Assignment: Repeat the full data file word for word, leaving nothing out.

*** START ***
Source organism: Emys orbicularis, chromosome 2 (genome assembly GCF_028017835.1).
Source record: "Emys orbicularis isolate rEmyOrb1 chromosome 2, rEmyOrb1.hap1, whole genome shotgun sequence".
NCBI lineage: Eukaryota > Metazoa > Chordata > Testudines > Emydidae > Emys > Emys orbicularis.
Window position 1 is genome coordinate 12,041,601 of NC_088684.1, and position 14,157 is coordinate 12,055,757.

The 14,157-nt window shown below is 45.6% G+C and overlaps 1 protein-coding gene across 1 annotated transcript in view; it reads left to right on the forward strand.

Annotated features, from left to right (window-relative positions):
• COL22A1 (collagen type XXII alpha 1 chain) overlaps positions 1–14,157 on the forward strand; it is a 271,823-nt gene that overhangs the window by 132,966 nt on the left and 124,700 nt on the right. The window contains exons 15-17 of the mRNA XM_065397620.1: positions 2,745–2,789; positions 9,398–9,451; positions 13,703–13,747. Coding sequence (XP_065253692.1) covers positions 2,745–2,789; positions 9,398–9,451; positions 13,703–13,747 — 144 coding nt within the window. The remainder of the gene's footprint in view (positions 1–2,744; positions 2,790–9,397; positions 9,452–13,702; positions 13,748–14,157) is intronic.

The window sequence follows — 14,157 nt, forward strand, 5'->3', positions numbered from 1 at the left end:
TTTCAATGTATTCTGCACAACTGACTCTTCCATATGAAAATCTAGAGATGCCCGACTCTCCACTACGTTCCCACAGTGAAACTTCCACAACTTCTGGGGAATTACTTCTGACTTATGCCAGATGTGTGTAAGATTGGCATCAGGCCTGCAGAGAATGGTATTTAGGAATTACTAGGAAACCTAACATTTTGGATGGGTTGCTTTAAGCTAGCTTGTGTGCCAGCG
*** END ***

Source organism: Emys orbicularis, chromosome 2 (genome assembly GCF_028017835.1).
Source record: "Emys orbicularis isolate rEmyOrb1 chromosome 2, rEmyOrb1.hap1, whole genome shotgun sequence".
NCBI lineage: Eukaryota > Metazoa > Chordata > Testudines > Emydidae > Emys > Emys orbicularis.
Window position 1 is genome coordinate 12,041,601 of NC_088684.1, and position 14,157 is coordinate 12,055,757.

The 14,157-nt window shown below is 45.6% G+C and overlaps 1 protein-coding gene across 1 annotated transcript in view; it reads left to right on the forward strand.

Annotated features, from left to right (window-relative positions):
• COL22A1 (collagen type XXII alpha 1 chain) overlaps positions 1–14,157 on the forward strand; it is a 271,823-nt gene that overhangs the window by 132,966 nt on the left and 124,700 nt on the right. The window contains exons 15-17 of the mRNA XM_065397620.1: positions 2,745–2,789; positions 9,398–9,451; positions 13,703–13,747. Coding sequence (XP_065253692.1) covers positions 2,745–2,789; positions 9,398–9,451; positions 13,703–13,747 — 144 coding nt within the window. The remainder of the gene's footprint in view (positions 1–2,744; positions 2,790–9,397; positions 9,452–13,702; positions 13,748–14,157) is intronic.

The window sequence follows — 14,157 nt, forward strand, 5'->3', positions numbered from 1 at the left end:
TTTCAATGTATTCTGCACAACTGACTCTTCCATATGAAAATCTAGAGATGCCCGACTCTCCACTACGTTCCCACAGTGAAACTTCCACAACTTCTGGGGAATTACTTCTGACTTATGCCAGATGTGTGTAAGATTGGCATCAGGCCTGCAGAGAATGGTATTTAGGAATTACTAGGAAACCTAACATTTTGGATGGGTTGCTTTAAGCTAGCTTGTGTGCCAGCG